32 Things I’ve Learned in New York City


One year and four days ago today, I pulled a Rachel from the Glee Season 3 finale and stepped off a bus with a suitcase, officially New York City’s newest resident. I was not singing and there was no camera pan around me; in fact, I felt calm. This felt right.

A few things that happened in the next year: I started a job. I finished a job. I found an apartment. I found another apartment (I found a subletter; I found another subletter). I traveled to Boston and Philly and Chicago. I built a committed relationship with another person.

Something I didn’t do much of was writing blogs. I just couldn’t find my story. However, even though I haven’t written about much of it, I have learned so many things since I’ve moved to New York.

In honor of one full year in New York- and staying in one place for more than a year for the first time since college- here are the 32 things I’ve learned in New York.

  1. Everyone’s needs are important, but the person who’s the loudest usually gets theirs met first.
  2. One of the most important ways we can respond to all of the bad things that happen is having willingness to see other people as people and having willingness to truly forgive.
  3. Humility is essential if you ever want to like another person.
  4. The best leaders are not the ones who know how to be right. They’re the ones who will admit it when they’re wrong.
  5. It’s never too late to reconnect with a person or thing from the past.
  6. Don’t try to park a car on the Upper West Side 30 minutes before you have to leave for work on a street cleaning day.
  7. One of life’s great joys is harmonizing with other people (literally and figuratively).
  8. You really can’t come home again- but some things never change.
  9. Sometimes when you don’t plan and just go with it the end product is far better than something you could have come up with originally.
  10. People have much more in common than we realize, but we only find the similarities if we look.
  11. There is truly no queso in the world that compares to Tex Mex, although more restaurants could stand to start trying.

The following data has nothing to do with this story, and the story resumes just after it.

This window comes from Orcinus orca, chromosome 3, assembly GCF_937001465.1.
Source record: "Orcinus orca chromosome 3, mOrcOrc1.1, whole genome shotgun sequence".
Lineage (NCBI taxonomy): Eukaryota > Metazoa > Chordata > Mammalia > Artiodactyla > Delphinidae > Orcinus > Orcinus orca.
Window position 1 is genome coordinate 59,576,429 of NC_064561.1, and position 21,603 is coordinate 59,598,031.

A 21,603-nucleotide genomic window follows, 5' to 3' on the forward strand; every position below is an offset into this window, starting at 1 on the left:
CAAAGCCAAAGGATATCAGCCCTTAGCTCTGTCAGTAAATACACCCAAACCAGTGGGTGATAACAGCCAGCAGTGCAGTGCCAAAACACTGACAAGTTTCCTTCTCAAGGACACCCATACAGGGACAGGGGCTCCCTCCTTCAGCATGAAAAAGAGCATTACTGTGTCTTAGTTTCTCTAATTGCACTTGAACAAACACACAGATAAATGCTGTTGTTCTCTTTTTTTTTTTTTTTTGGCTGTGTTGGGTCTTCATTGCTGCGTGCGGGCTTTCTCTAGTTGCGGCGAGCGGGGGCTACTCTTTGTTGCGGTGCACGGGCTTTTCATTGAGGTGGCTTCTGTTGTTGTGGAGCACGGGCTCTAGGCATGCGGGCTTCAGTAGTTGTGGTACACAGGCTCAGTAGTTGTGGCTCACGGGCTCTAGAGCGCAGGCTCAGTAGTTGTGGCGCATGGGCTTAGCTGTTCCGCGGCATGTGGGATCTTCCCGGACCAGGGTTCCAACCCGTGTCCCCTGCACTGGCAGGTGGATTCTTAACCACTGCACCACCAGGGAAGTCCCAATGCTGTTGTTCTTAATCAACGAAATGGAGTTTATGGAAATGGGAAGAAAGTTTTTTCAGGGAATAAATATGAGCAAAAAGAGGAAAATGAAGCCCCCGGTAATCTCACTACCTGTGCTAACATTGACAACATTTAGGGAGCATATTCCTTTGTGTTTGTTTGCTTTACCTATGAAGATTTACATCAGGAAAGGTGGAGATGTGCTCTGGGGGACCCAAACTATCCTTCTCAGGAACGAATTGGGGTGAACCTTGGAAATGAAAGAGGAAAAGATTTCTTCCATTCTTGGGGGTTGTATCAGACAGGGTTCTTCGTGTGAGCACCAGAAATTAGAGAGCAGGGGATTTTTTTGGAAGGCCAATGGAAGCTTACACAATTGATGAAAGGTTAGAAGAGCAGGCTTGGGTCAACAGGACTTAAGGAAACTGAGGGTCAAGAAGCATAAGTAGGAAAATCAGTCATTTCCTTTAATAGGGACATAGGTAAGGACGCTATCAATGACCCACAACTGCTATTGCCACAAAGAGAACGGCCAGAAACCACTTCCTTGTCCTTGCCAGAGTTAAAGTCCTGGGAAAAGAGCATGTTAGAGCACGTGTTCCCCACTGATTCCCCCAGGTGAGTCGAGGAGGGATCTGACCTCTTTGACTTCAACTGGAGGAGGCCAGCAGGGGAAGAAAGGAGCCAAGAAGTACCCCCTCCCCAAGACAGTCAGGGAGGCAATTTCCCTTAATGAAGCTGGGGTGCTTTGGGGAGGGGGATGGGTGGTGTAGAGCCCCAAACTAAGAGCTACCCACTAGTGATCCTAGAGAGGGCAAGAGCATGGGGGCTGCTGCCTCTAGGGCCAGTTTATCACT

12. It’s okay to admit that you’re having a hard time. People might even want to help.
  13. Pretty much anything can happen with a spirit of adventure and a Metro card (unless you’re trying to take the B train. Then nothing can happen.)
  14. Texas really is the place that people love to hate. That hasn’t changed anywhere I’ve been.
  15. Asking a person about their passion is an amazing way to connect and to see them for who they are.
  16. Taking your morning run through Central Park, past the Imagine circle, and back by the Met does not ever get old.
  17. Hope and possibility save lives.
  18. Managing people means questioning whether you’re a good person pretty much every day, but it also gives you a lot of perspective.
  19. Being right is way less important than being with the right person.
  20. Time is not what indicates whether a place feels like home.
  21. Things become astonishingly clear when you pause everything and just start writing stuff down.
  22. Everything changes. That includes people.
  23. It’s actually happening- we’re growing up. My friends have babies and I can no longer eat plain icing without getting a stomach ache.
  24. I have a weirdly good memory for event dates or what I ate for dinner on a random day in March, but if you ask me what my apartment building looks like I definitely couldn’t tell you. (We all have different abilities!)
  25. Categorizing people pretty much only makes things worse.
  26. Every place you go, you will find pockets of good.
  27. Tragedy always brings people together, and it always makes them go beyond the kindness they thought they had.
  28. Inspiration comes from feeling safe and valued; even the most creative person’s abilities can be totally stifled by a poor environment.
  29. Welcoming a person actively and immediately is one of the hugest ways to impact their entire experience.
  30. Never silence another person. Never silence yourself.
  31. Winter can actually be cool! But only if you see the Rockettes. Also, there is very little redeemable about the month of March.
  32. Turmeric lattes. Enough said.

That’s all at the moment- here’s to even more in the next year. As for now, it’s time for Round Two! Let’s do this, New York.

PS: This type of blog has become a bit of a tradition. See also what I learned in Boston and Austin.


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